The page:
Atlanta Season 3, Episode 9 Is A Mixed Bag Of Disappointment

The latest episode of "Atlanta" is almost good. It has some intriguing and even funny moments, but it ultimately suffers from the same toothlessness and self-sabotage that has plagued the entire season. Shown in literal black and white, "Rich Wigga, Poor Wigga" is an obvious nod to the film "Imitation of Life" that attempts to tackle the concept of "gatekeeping Blackness" and does so with mixed success. Let's just get right into breaking down the episode, and explaining why both this episode and season 3 as a whole have routinely fallen short (to me, as a Black person) despite some promising moments.

Aaron's Imitation of Life

The episode begins with a seemingly white young man playing a video game called "Flame Thrower 2." After receiving a text from his girlfriend who has been accepted into college, he quickly becomes upset and takes his anger out on the Black guys he's playing with, dropping a hard "r" and making monkey noises while telling them to eat bananas. We quickly learn that Aaron (Tyriq Withers), the young man in question, is actually a white-passing Black teenager who is being raised by his unambiguously Black father. Aaron has been passing for white at school, and his own friends and girlfriend don't even realize this fact about him. During the conversation that occurs between Aaron and his father on the way to school, we learn that Aaron was hoping to get into the same college as his girlfriend, but simply can't afford to go because his dad doesn't have the money and isn't keen on cosigning any loans. It's obvious that his dad is loving, but he really sucks in terms of supporting Aaron's educational aspirations. On top of that, he informs Aaron that he's going to have to start paying rent if he wants to continue living in his childhood home after high school graduation, shortly after telling Aaron he needs to save money to put himself through college. I know this is a reality for many people, but I wish that "Atlanta" would, just once, drop this pervasive trope of the abrasive and unreasonable Black parent.

Gatekeeping Blackness, literally

At school, it is announced that full-ride college scholarships are being offered exclusively to Black students, courtesy of a Black businessman named Robert S. Lee, who is played by the recently deceased and controversial YouTuber, Kevin Samuels, who made a career of being an unabashed misogynist with a special hatred for Black women. 

Obviously, the scholarship could have been the answer to the prayers of the episode's white-passing protagonist if he hadn't spent so much of his time pretending not to be Black, and now he faces a dilemma because he can't take advantage of the scholarship he desperately needs without outing himself as a Black person. He decides to bite the bullet and see about the scholarship, only to learn that the powers that be aren't just using phenotype and ancestry to determine who or isn't Black, but that they are relying on the individual's connections to Black American culture to determine eligibility. This leads to Aaron standing before a council of older Black men and having to, quite literally, perform Blackness before them. Specifically, he's being forced to perform Blackness according to laughably narrow standards, and I understand that entirely, but again — the show itself routinely relegates certain Black people (you know, women) to the same narrow, racist standards the episode attempts to critique. It's just less powerful in that way, but I digress.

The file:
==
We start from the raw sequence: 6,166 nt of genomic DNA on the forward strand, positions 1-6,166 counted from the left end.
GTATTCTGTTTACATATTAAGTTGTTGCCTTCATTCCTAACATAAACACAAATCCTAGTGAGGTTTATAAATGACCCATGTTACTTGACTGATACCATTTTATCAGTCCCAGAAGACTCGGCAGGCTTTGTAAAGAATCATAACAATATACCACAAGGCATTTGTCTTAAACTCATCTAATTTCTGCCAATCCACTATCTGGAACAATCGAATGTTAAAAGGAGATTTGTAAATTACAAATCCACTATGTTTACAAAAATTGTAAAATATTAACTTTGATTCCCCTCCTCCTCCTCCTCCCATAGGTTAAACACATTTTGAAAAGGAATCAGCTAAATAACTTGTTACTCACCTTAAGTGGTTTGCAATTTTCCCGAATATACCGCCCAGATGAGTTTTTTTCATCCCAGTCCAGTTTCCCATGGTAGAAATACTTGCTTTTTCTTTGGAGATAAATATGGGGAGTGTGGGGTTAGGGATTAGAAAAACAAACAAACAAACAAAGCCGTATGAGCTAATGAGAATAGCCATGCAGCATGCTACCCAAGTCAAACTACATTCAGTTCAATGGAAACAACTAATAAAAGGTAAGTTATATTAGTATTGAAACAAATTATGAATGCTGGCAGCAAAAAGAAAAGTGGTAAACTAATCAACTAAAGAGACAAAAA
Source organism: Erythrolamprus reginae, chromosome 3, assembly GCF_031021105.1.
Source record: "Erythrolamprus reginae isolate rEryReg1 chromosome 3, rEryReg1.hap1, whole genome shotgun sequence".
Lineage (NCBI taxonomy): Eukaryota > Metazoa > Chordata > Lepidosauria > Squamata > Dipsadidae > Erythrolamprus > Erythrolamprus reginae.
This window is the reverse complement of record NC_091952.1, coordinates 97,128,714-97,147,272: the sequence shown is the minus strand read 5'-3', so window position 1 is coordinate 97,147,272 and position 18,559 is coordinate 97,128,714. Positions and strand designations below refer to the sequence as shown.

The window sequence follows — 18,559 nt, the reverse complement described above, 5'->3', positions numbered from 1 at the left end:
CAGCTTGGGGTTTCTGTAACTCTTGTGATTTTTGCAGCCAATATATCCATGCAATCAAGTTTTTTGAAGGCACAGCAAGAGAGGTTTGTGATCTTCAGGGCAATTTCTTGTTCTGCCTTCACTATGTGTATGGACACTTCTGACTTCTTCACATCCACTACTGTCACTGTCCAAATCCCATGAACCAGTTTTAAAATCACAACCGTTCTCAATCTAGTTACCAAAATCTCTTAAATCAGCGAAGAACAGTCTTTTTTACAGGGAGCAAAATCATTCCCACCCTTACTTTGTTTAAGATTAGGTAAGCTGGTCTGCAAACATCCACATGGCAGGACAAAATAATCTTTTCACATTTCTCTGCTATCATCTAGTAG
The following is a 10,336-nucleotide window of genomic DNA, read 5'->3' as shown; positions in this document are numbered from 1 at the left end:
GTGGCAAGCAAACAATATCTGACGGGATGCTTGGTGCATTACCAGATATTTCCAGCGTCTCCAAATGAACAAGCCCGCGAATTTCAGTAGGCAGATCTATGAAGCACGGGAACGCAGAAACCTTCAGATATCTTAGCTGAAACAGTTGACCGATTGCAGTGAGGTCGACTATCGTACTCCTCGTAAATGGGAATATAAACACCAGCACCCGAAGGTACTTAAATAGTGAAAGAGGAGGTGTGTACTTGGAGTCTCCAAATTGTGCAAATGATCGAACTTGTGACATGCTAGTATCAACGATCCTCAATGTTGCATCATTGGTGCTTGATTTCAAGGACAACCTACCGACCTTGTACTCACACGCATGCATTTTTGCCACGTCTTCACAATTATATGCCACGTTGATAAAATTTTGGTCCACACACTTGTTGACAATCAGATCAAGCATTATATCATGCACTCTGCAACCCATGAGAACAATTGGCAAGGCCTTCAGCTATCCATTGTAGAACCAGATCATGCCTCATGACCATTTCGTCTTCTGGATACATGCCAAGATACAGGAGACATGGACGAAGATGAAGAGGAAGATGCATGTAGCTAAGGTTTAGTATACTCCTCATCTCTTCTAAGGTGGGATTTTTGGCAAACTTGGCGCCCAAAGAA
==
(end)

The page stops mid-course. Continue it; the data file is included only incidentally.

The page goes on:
The council decides that Aaron is not Black, and so there's no scholarship for him. As a result, Aaron decides to retaliate by crafting a flamethrower and attempting to burn down the school. That night, he meets a Nigerian student who was also denied a scholarship despite being Black. Aaron tells him that Nigerians aren't really Black because they have a distinct culture and know where they came from — which implies, incorrectly, that Black Americans do not have their own culture. The student counters by telling him that it makes no difference where he's from because he still reads as Black to everyone around him, and faces discrimination as a Black person in America. Aaron cracks a joke about the other student's darker skin tone, and they argue about who will get to burn down the school, resulting in them attempting to burn each other. The Nigerian student manages to burn Aaron's shoes before he is non-fatally shot by police officers.

The passing days are over

The wounded Nigerian student is awarded a scholarship because, apparently, getting shot by the police while unarmed is the "Blackest" thing there is. Meanwhile, Aaron is arrested, though unharmed. We flashforward sometime in the future to see that Aaron has dropped his "Imitation of Life" stint and is working at a mobile phone store. When we see him, he has embraced a stereotypically Black aesthetic and is hitting on a Black girl customer at his job. Kate, his white ex-girlfriend, appears and is visibly shocked by Aaron's transformation. The two exchange pleasantries and Aaron tells Kate that he's more attracted to her now than he's ever been. As she becomes flustered, he turns to smirk at the camera, and the credits roll.

Inspired by Glover's own relationship with Blackness?